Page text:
The Institute for Korean Historical Studies concluded that both Communists and anti-Communist vigilantes engaged in wholesale slaughter throughout the area, and that the 19th Infantry Regiment took the city and failed to prevent the secret police that came with them from perpetuating the civilian murders; however, the regiment did not participate themselves. Furthermore, when Communists retook the city, the population was again purged.[3][4] Other sources have concluded that the "massacre" was caused by a local rivalry that used the fog of war as a pretense.[15]

In 1989, Chicago Tribune journalist Uli Schmitzer wrote,

If any truth about massacres in Chichon (Sinchon) ever existed, the evidence has long ago been obscured. The town, 70 miles [110 km] south of the North Korean capital, Pyongyang, has been turned into a national shrine by a ruthless propaganda machine that has fueled anti-American passions for 36 years in support of an institutionalized, regimented communist regime.[16]

Author Bruce Cumings, in his book War and Television, stated

the major part of the Sinch’on massacres were carried out by Korean Christians who had fled the Sinch’on area for the South. In my opinion, If any Americans were present they were probably KMAG [Korean Military Advisory Group] personnel, who witnessed many South Korean atrocities against civilians; the Koreans I spoke with were adamant that Americans had carried out the massacres, but it is also true that Koreans do not like to admit that Koreans could do such things, unless they are following American or (in the colonial period) Japanese orders.[17][18]

Representation in other mediaEdit

  • South Korean novelist Hwang Sok-yong's novel The Guest, based on interviews with a Korean Christian pastor, addresses the Sinchon massacre.[11]:153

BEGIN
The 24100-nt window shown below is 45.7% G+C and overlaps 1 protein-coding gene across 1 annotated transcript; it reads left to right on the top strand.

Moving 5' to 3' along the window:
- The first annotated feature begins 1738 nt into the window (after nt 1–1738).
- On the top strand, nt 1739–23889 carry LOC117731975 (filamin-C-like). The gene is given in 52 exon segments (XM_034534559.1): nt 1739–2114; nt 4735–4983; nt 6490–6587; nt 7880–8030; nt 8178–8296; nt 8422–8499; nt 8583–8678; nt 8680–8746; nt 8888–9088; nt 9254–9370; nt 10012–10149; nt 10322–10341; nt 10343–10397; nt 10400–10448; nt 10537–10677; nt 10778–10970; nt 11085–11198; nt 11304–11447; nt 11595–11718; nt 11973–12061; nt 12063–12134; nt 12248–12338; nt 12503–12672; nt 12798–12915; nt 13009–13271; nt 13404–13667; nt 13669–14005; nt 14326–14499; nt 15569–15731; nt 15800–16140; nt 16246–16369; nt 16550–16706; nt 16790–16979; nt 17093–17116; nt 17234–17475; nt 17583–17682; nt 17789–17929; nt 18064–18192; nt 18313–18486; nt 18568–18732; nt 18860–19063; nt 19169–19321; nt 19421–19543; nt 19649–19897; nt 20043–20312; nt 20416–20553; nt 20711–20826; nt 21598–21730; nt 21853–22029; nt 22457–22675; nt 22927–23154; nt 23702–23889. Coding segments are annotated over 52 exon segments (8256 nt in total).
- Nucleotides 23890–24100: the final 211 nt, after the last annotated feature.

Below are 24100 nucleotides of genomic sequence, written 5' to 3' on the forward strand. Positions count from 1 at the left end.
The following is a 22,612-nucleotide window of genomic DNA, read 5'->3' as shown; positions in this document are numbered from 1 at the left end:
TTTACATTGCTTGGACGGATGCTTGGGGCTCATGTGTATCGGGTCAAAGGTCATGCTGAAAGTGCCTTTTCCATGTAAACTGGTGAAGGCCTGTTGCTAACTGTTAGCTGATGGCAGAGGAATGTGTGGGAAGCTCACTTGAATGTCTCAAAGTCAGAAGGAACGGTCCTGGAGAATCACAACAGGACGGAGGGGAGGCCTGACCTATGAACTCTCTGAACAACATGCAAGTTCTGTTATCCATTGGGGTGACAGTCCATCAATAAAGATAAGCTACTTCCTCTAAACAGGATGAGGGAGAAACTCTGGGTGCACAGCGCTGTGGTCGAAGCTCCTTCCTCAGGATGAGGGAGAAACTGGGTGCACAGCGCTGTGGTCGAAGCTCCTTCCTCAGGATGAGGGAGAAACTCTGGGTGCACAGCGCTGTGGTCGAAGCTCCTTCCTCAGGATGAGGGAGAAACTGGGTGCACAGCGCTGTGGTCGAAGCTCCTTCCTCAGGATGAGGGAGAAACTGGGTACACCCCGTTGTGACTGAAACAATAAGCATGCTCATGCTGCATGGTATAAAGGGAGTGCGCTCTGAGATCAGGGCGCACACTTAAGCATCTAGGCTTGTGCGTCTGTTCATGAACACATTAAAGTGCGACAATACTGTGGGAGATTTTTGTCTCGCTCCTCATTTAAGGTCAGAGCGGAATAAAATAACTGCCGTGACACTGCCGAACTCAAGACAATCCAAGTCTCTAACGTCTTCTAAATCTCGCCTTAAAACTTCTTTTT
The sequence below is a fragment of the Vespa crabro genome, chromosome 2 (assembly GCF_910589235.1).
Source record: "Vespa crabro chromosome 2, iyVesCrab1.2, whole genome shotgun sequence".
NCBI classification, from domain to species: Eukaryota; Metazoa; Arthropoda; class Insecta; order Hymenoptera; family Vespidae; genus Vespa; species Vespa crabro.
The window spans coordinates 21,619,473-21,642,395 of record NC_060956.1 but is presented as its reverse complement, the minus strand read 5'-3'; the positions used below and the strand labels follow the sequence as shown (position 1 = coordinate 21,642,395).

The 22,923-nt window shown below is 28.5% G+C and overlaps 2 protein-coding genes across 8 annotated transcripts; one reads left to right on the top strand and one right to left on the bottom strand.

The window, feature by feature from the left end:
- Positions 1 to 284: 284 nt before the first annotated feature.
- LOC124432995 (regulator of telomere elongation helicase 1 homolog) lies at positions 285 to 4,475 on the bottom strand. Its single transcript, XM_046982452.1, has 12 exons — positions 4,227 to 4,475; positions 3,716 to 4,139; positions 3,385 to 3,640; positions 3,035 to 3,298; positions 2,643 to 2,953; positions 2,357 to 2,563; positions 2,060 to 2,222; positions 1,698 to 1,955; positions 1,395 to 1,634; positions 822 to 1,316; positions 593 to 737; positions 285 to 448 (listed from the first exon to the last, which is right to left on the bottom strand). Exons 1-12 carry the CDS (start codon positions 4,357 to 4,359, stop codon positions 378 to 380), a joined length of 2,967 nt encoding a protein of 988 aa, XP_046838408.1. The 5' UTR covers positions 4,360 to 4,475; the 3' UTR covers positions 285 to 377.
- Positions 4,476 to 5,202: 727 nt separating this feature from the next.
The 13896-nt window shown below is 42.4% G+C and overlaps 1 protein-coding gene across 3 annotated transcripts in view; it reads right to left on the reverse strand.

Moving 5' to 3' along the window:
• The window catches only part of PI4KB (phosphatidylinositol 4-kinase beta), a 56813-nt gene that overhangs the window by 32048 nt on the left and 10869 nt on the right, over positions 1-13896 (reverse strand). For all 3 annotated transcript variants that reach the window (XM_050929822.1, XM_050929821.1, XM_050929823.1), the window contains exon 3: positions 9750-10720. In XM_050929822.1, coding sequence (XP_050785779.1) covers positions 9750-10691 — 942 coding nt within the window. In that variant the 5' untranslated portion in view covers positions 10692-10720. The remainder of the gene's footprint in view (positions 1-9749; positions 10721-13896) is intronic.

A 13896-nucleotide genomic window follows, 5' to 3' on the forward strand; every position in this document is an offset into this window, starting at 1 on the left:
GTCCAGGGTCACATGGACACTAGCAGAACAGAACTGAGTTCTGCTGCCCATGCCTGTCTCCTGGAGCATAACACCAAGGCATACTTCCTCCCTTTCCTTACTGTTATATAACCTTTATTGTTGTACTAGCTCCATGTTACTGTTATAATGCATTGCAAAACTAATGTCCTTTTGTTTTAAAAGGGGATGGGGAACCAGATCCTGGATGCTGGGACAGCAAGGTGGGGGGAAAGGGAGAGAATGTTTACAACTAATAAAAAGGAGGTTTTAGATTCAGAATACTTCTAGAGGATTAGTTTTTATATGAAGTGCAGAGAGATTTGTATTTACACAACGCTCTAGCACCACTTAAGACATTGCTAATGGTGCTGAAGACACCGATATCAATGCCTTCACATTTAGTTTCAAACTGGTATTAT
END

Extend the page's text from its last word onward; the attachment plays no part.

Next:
See alsoEdit


  1. ^ a b c d e f g h "< 북에서의 6.25 `미군만행' 확인될까 >". JoongAng Daily (in Korean). 2001-05-16. Archived from the original on 2013-06-19. Retrieved 2012-08-03.
  2. ^ a b Kim, Dong-Choon (December 2004). "Forgotten war, forgotten massacres—the Korean War (1950–1953) as licensed mass killings". Journal of Genocide Research. 6 (4): 536. doi:10.1080/1462352042000320592.
  3. ^ a b c Institute for Korean Historical Studies. 《사진과 그림으로보는 북한현대사》 p91~p93
  4. ^ a b The Truth About the Sinchun Massacre Archived June 19, 2013, at the Wayback Machine
  5. ^ "More Remains and Relics Displayed at Sinchon Museum". KCNA. 26 November 2008. Archived from the original on 2014-10-12. Retrieved 2015-04-04.
  6. ^ Past news Archived 2011-06-09 at the Wayback Machine
  7. ^ "Interviews with North Korean who escaped".
  8. ^ Finley, JC (November 25, 2014). "North Korea's Kim Jong Un labels Americans 'cannibals'". UPI. Retrieved 8 August 2015.
  9. ^ Shim, Elizabeth (July 22, 2015). "Kim Jong Un visits anti-U.S. museum ahead of war anniversary". UPI. Retrieved 8 August 2015.
  10. ^ "Report on U.S. Crimes in Korea" Archived 2013-10-02 at the Wayback Machine
  11. ^ a b c Han, Sunghoon (March 2015). "The Ongoing Korean War at the Sinch'ŏn Museum in North Korea" (PDF). Cross-Currents: East Asian History and Culture Review (14): 152–177. Retrieved 8 August 2015.
  12. ^ Facts Forum vol. 4, no. 6 (1955), p. 5
  13. ^ "General Harrison Maddon Illustration - Sinchon Museum of American War Atrocities". 2009-09-18.
  14. ^ The Truth About the Sinchun Massacre
  15. ^ Review: Hwang Sok-yong, The Guest (Seven Stories Press, 2005)
  16. ^ [1], Chicago Tribune, 21 August 1989
  17. ^ Adam Cathcart, "Notes on the Sinchon Massacre", Blog, 16 May 2015
  18. ^ Bruce Cummings, War and Television, 1994

Further readingEdit

  • Jong-yil Ra "Governing North Korea. Some Afterthoughts on the Autumn of 1950". Journal of Contemporary History Vol. 40, No. 3 (Jul., 2005), pp. 521–546 doi:10.1177/0022009405054570